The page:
I was driving between line camps the other Monday, when a song on the radio peeled away a lot of years. As Willie Nelson sang about Old Friends, the first name that came to mind was my best friend from school days. “I should call Betty,” I said aloud to myself.
Elizabeth became Betty sometime between first grade and high school, but that’s the only thing about our friendship that ever changed. Being a shy country kid, I didn’t have much in common with my classmates when I began school in Seneca, Nebraska. I can’t even recall now if there were other girls in my class at the beginning. Surely there were, but during those first years in a strange environment, Betty was the one that mattered. We spent hours in one another’s homes, and as adults have kept in touch, no matter who moved where. We still call and share news about our grown kids and grandkids, and when we get together it’s like we just saw one another an hour ago. Here’s the really weird part of the story. I had hardly gotten in my house that Monday when Betty called.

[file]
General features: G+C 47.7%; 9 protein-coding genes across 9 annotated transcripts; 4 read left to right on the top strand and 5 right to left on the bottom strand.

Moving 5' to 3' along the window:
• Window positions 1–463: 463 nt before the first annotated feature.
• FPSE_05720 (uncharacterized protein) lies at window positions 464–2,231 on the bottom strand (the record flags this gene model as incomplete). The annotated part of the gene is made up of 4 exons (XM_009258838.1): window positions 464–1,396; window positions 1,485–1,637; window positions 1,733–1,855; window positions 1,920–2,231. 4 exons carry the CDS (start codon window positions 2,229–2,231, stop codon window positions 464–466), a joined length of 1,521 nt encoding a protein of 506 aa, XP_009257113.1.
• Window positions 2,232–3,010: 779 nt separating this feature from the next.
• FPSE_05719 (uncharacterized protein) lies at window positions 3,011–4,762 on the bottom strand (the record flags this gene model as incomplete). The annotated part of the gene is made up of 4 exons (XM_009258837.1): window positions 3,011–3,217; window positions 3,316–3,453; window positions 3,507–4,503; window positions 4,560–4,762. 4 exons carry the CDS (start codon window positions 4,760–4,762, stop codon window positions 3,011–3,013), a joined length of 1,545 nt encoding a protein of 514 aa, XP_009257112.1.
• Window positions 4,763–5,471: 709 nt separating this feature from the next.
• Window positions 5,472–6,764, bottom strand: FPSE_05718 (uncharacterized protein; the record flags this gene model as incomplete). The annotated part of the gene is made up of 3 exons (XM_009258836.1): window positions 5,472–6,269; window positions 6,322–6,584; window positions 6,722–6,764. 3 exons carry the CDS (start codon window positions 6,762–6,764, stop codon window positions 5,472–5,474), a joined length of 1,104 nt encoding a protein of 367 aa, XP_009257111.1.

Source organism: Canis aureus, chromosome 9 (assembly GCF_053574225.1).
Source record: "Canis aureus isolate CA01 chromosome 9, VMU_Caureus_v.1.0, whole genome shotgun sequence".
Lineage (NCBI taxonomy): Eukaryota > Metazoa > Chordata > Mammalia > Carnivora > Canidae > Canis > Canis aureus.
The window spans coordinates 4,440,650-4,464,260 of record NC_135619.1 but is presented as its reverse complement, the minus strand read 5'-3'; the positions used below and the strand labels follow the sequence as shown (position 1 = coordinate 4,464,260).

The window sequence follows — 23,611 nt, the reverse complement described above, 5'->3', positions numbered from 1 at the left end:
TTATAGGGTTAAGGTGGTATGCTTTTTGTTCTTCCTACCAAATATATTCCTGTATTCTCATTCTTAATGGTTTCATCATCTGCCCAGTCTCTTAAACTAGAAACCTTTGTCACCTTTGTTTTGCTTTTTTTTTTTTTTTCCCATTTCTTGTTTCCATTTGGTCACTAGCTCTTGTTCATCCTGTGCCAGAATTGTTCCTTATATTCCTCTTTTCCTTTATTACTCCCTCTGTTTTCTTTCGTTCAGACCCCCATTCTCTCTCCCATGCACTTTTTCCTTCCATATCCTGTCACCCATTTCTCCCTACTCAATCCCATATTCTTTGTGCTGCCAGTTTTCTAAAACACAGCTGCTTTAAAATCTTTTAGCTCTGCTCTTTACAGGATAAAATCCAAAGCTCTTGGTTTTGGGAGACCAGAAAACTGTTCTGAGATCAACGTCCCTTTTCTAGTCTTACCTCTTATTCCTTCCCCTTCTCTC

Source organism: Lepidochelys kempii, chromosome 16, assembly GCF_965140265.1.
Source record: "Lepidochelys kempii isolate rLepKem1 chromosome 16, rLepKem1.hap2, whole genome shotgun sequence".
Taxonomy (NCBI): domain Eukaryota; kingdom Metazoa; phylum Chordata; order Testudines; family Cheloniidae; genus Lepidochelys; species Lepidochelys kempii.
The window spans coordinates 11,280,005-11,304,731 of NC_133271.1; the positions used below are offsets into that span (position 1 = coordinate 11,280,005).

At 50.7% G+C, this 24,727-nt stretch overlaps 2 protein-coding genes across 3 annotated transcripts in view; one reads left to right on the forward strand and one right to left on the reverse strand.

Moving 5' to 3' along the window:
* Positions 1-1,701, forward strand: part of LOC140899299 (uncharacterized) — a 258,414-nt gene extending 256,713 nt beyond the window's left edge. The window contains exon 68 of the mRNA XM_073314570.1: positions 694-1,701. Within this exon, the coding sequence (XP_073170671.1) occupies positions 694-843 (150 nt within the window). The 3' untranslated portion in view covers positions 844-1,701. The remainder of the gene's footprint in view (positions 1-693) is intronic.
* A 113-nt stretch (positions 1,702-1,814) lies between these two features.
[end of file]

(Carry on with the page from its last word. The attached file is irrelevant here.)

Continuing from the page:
The trend kept going. Later that week, Delores called to share news about another mutual old friend. I had emails from Sandy and Gloria, and a letter from a different Betty. All this has me reviewing my blessings for having so many long-time friends, and making myself a list of some others to touch base with.
See, the thing about old friends is this. You don’t need to pretend to be fine when you aren’t because they’d call you on anything that seemed false. They remember your mistakes, and are kind enough not to mention them unless you do, and then you laugh about those things together. They’ve been along for the ride with all its ups and downs. They remind you of your strengths and can recall the same events and people from the past, which becomes more important as we get older.
I have a lot of newer friends, and some that have been in and out of my life over the years as we moved around and lost touch for a time. I value each one, and enjoy spending time with them, but most of them don’t know who Raymond was or feel the loss since his death last year. They may not know that my nickname in high school was Johnnie, or that my children’s father called me Lucky. (When asked why, he answered, “Well, you have me, don’t you?”)
My first husband’s family called me Lindy. He has been gone for decades, but some still call me Lindy, and I like having that connection which began so long ago. It’s a link to someone I used to be, and have almost forgotten. When I hear that name, those years come back in living color, right down to the clothes we wore and the cars we drove. We didn’t realize we were making memories, nor do we realize we are making new ones daily.
Have a good week, remember some by-gone days, and take time to look up some old friends. The chances to do that are disappearing under our noses.